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Acetazolamide-mediated decrease in strong ion difference accounts for the correction of metabolic alkalosis in intensive care unit patients
Critical Care volume 9, Article number: P411 (2005)
Metabolic alkalosis is a well-known acid–base derangement in the ICU. Treatment with the carbonic anhydrase inhibitor acetazolamide is indicated in selected cases. According to the quantitative physicochemical approach described by Stewart, correction of serum pH due to carbonic anhydrase inhibition in the proximal tubule cannot be explained by excretion of bicarbonate. pH is exclusively mediated by three independent variables: pCO2, total concentration of weak acids, and the difference between dissociated anions and cations (SID). We therefore studied the mechanism of action of acetazolamide in critically ill patients with a metabolic alkalosis according to the Stewart approach.
The study was approved by the local ethics committee and the need for informed consent waived. Fifteen consecutive ICU patients with metabolic alkalosis (pH > 7.48 and HCO3 > 28 mmol/l) were treated with a single administration of 500 mg acetazolamide intravenously. Serum levels of strong ions, creatinine, lactate, weak acids, pH and pCO2 were measured at 0, 12, 24, 48 and 72 hours. Main strong ions of the urine (sodium, chloride and potassium) and pH were measured at 0, 3, 6, 12, 24, 48 and 72 hours. Strong ion difference (SID), strong ion gap (SIG) and the Na–Cl effect were calculated. Effects of acetazolamide were analyzed by comparing baseline variables and the time-dependent changes by one-way analysis of variance for repeated measures.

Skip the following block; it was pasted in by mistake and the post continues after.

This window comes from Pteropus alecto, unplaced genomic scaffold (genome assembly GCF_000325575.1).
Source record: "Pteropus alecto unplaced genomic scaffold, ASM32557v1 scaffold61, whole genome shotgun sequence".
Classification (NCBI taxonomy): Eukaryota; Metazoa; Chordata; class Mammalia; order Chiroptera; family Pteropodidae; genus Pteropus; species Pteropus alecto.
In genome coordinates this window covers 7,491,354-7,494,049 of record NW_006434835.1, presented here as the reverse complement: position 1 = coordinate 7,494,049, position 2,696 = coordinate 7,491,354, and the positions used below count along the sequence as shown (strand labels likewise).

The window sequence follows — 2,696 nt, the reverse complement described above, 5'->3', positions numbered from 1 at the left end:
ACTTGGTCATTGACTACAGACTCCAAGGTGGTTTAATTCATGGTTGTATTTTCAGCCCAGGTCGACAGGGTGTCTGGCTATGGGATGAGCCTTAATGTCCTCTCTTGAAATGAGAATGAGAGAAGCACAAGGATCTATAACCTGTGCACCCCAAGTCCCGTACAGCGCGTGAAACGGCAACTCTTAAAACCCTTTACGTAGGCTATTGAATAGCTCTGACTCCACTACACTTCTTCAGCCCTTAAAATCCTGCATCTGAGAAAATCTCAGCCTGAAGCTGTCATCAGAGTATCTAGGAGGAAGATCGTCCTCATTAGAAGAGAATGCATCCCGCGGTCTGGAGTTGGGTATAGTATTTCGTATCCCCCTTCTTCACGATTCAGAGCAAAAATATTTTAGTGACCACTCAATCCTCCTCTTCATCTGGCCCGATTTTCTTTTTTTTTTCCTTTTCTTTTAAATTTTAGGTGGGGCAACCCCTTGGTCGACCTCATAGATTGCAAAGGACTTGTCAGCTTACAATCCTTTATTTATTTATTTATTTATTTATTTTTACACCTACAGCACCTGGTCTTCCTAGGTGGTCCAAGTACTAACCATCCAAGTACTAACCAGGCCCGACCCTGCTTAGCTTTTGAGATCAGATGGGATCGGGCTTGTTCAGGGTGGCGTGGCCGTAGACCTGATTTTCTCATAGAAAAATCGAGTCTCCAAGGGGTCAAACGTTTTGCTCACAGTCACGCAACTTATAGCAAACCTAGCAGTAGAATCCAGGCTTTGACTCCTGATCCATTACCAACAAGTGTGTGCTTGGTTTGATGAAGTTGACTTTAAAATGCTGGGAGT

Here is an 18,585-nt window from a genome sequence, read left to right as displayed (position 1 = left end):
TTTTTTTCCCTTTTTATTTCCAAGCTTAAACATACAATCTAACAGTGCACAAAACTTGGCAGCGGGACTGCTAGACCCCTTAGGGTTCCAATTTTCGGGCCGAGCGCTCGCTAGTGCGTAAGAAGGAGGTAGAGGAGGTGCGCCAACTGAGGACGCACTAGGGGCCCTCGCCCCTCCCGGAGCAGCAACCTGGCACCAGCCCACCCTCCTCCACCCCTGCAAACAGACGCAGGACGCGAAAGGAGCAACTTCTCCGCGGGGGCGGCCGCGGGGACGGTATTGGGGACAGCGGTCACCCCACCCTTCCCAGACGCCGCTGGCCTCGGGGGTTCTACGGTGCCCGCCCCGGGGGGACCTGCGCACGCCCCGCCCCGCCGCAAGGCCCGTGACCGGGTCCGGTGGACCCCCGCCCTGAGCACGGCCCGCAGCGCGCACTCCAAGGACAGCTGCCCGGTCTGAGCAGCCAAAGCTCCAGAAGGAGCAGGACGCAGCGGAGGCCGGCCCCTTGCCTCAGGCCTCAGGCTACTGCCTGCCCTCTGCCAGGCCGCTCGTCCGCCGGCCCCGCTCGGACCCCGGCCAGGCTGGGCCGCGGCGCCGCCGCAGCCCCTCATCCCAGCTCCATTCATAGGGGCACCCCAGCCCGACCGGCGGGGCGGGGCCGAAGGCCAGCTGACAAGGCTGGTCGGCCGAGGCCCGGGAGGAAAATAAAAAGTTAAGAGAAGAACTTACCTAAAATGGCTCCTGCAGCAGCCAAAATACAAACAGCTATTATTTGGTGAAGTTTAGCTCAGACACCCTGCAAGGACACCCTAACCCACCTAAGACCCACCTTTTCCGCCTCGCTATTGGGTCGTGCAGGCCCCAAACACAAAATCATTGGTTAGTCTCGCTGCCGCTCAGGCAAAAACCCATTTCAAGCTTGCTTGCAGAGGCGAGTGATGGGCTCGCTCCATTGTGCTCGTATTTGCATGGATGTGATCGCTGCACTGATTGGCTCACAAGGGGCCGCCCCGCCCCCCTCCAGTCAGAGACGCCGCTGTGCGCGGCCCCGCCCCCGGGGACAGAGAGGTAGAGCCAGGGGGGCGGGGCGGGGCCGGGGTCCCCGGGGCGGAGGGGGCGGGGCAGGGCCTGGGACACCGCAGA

Eighty-seven percent of patients were mechanically ventilated and 47% were treated with diuretics. Ventilator settings and diuretic dose were not changed during the study period. Mean APACHE II score was 21 (range 12–30) and hospital mortality was 20% (SMR 0.57). Correction of serum pH (7.49 ± 0.01 to 7.46 ± 0.01; P = 0.001) was maximal at 24 hours and sustained during the observation period. The parallel decrease in pCO2 was not significant (5.7 ± 0.2 to 5.3 ± 0.2 kPa, P = 0.08). Also, there was no significant change in the total concentration of weak acids. Serum SID significantly decreased during the observation period (41.5 ± 1.3 to 38.0 ± 1.0 mEq/l, P = 0.03) due to an increase in serum chloride (105 ± 1.2 to 110 ± 1.2 mmol/l, P < 0.0001). There was a very strong relation between the serum SID and the Na–Cl effect (R2 = 0.99, P = < 0.001) The decrease in serum SID was explained by a significant increase in the urinary excretion of sodium without chloride in the first 24 hours (urinary [Na]/[Cl] 1.3 ± 0.3 to 2.5 ± 0.5, P = 0.02).
A single dose of acetazolamide effectively corrects metabolic alkalosis in critically ill patients by decreasing the serum SID. This effect is completely explained by the increased renal excretion ratio of sodium/chloride, resulting in an increase in serum chloride.
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Pickkers, P., Moviat, M. & Van der Hoeven, H. Acetazolamide-mediated decrease in strong ion difference accounts for the correction of metabolic alkalosis in intensive care unit patients. Crit Care 9, P411 (2005). https://doi.org/10.1186/cc3474
- Carbonic Anhydrase
- Intensive Care Unit Patient
- Excretion Ratio
- Weak Acid